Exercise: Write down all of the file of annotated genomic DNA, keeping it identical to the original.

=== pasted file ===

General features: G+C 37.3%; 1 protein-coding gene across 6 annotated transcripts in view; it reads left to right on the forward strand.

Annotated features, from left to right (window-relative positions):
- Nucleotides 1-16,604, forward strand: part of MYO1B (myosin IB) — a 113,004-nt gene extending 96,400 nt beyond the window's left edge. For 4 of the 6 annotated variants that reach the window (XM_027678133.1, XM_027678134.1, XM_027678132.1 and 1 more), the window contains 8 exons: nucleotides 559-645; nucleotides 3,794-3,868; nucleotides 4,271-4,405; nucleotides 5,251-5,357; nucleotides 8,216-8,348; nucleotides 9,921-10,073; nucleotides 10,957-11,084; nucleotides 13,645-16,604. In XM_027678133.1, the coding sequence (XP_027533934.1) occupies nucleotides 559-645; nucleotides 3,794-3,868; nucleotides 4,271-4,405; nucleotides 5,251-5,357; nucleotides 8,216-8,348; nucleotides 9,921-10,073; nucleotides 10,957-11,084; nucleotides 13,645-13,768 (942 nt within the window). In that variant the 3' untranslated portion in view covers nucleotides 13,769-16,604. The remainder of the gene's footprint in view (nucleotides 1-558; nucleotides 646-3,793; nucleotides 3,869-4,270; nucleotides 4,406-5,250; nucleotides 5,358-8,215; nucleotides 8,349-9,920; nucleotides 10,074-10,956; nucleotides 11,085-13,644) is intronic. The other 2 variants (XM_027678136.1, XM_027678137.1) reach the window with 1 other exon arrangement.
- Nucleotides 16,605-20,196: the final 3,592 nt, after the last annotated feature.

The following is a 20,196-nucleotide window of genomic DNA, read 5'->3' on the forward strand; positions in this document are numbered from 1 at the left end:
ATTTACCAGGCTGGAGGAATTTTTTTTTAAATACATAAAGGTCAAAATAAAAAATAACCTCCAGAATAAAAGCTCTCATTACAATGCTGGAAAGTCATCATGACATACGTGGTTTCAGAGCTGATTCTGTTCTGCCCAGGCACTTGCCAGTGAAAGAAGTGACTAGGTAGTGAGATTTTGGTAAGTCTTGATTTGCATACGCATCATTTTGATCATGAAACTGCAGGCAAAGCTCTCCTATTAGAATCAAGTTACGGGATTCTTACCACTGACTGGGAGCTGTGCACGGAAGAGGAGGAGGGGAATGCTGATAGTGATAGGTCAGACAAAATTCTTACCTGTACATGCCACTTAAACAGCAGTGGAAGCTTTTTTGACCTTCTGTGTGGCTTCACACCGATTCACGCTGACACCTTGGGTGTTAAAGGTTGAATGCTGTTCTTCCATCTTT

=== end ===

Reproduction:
General features: G+C 37.3%; 1 protein-coding gene across 6 annotated transcripts in view; it reads left to right on the forward strand.

Annotated features, from left to right (window-relative positions):
- Nucleotides 1-16,604, forward strand: part of MYO1B (myosin IB) — a 113,004-nt gene extending 96,400 nt beyond the window's left edge. For 4 of the 6 annotated variants that reach the window (XM_027678133.1, XM_027678134.1, XM_027678132.1 and 1 more), the window contains 8 exons: nucleotides 559-645; nucleotides 3,794-3,868; nucleotides 4,271-4,405; nucleotides 5,251-5,357; nucleotides 8,216-8,348; nucleotides 9,921-10,073; nucleotides 10,957-11,084; nucleotides 13,645-16,604. In XM_027678133.1, the coding sequence (XP_027533934.1) occupies nucleotides 559-645; nucleotides 3,794-3,868; nucleotides 4,271-4,405; nucleotides 5,251-5,357; nucleotides 8,216-8,348; nucleotides 9,921-10,073; nucleotides 10,957-11,084; nucleotides 13,645-13,768 (942 nt within the window). In that variant the 3' untranslated portion in view covers nucleotides 13,769-16,604. The remainder of the gene's footprint in view (nucleotides 1-558; nucleotides 646-3,793; nucleotides 3,869-4,270; nucleotides 4,406-5,250; nucleotides 5,358-8,215; nucleotides 8,349-9,920; nucleotides 10,074-10,956; nucleotides 11,085-13,644) is intronic. The other 2 variants (XM_027678136.1, XM_027678137.1) reach the window with 1 other exon arrangement.
- Nucleotides 16,605-20,196: the final 3,592 nt, after the last annotated feature.

The following is a 20,196-nucleotide window of genomic DNA, read 5'->3' on the forward strand; positions in this document are numbered from 1 at the left end:
ATTTACCAGGCTGGAGGAATTTTTTTTTAAATACATAAAGGTCAAAATAAAAAATAACCTCCAGAATAAAAGCTCTCATTACAATGCTGGAAAGTCATCATGACATACGTGGTTTCAGAGCTGATTCTGTTCTGCCCAGGCACTTGCCAGTGAAAGAAGTGACTAGGTAGTGAGATTTTGGTAAGTCTTGATTTGCATACGCATCATTTTGATCATGAAACTGCAGGCAAAGCTCTCCTATTAGAATCAAGTTACGGGATTCTTACCACTGACTGGGAGCTGTGCACGGAAGAGGAGGAGGGGAATGCTGATAGTGATAGGTCAGACAAAATTCTTACCTGTACATGCCACTTAAACAGCAGTGGAAGCTTTTTTGACCTTCTGTGTGGCTTCACACCGATTCACGCTGACACCTTGGGTGTTAAAGGTTGAATGCTGTTCTTCCATCTTT